Mary Weston Fordham

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Mary Weston Fordham (1844–1905) was an African American writer and teacher. She is known for writing a collection of 66 poems, entitled Magnolia Leaves,[1] which offers a presentation of African-American families following the American Civil War. The introduction to the book is written by Booker T. Washington,[1] in which he reflects on his concerns for African-American families.

Personal background[edit]

Mary Weston Fordham was born in 1844 in Charleston, South Carolina.[1] Her parents and extended family were skilled and land owners. She was a poet and an educator. She ran a school for African-American children during the Civil War. After the war, she worked as a teacher for the American Missionary Association.[2]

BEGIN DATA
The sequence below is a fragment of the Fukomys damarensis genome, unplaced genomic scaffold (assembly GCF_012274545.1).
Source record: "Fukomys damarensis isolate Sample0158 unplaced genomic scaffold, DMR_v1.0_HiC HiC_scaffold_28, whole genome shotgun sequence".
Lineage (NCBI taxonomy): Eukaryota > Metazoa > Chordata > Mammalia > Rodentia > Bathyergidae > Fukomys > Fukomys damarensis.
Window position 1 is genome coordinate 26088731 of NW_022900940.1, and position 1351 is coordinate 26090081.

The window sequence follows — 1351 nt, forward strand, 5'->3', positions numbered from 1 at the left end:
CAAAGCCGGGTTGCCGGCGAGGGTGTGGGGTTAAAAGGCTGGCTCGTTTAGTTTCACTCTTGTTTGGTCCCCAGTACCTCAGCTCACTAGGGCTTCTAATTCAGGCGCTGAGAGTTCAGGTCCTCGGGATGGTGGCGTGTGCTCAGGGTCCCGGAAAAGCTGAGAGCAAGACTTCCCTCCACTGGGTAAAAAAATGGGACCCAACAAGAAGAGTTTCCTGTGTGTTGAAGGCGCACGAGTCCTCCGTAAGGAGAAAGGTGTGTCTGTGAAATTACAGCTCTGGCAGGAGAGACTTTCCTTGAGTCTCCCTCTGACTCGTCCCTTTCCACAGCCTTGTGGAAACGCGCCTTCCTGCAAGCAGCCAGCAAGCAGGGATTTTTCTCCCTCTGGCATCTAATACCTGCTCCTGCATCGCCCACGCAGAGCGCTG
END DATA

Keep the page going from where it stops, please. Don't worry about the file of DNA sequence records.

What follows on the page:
Published works[edit]

  • Fordham, Mary Weston (1897). Magnolia Leaves, Charleston: Walker, Evans & Cogswell Co.

References[edit]

  1. ^ a b c "Biographies". Digital.nypl.org. Retrieved 2012-12-10. 
  2. ^ "Mary Weston Fordham". The Poetry Foundation. Retrieved 2012-12-10. 

Further reading[edit]

  • Gardner, Eric; Henry Louis Gates Jr.; and Evelyn Brooks Higginbotham (eds). "Mary Weston Fordham", African American National Biography, Oxford African American Studies Center
  • Goven, Sandra Y.; and Jessie Carney Smith, editor (1996). "Mary Weston Fordham", Notable Black American Women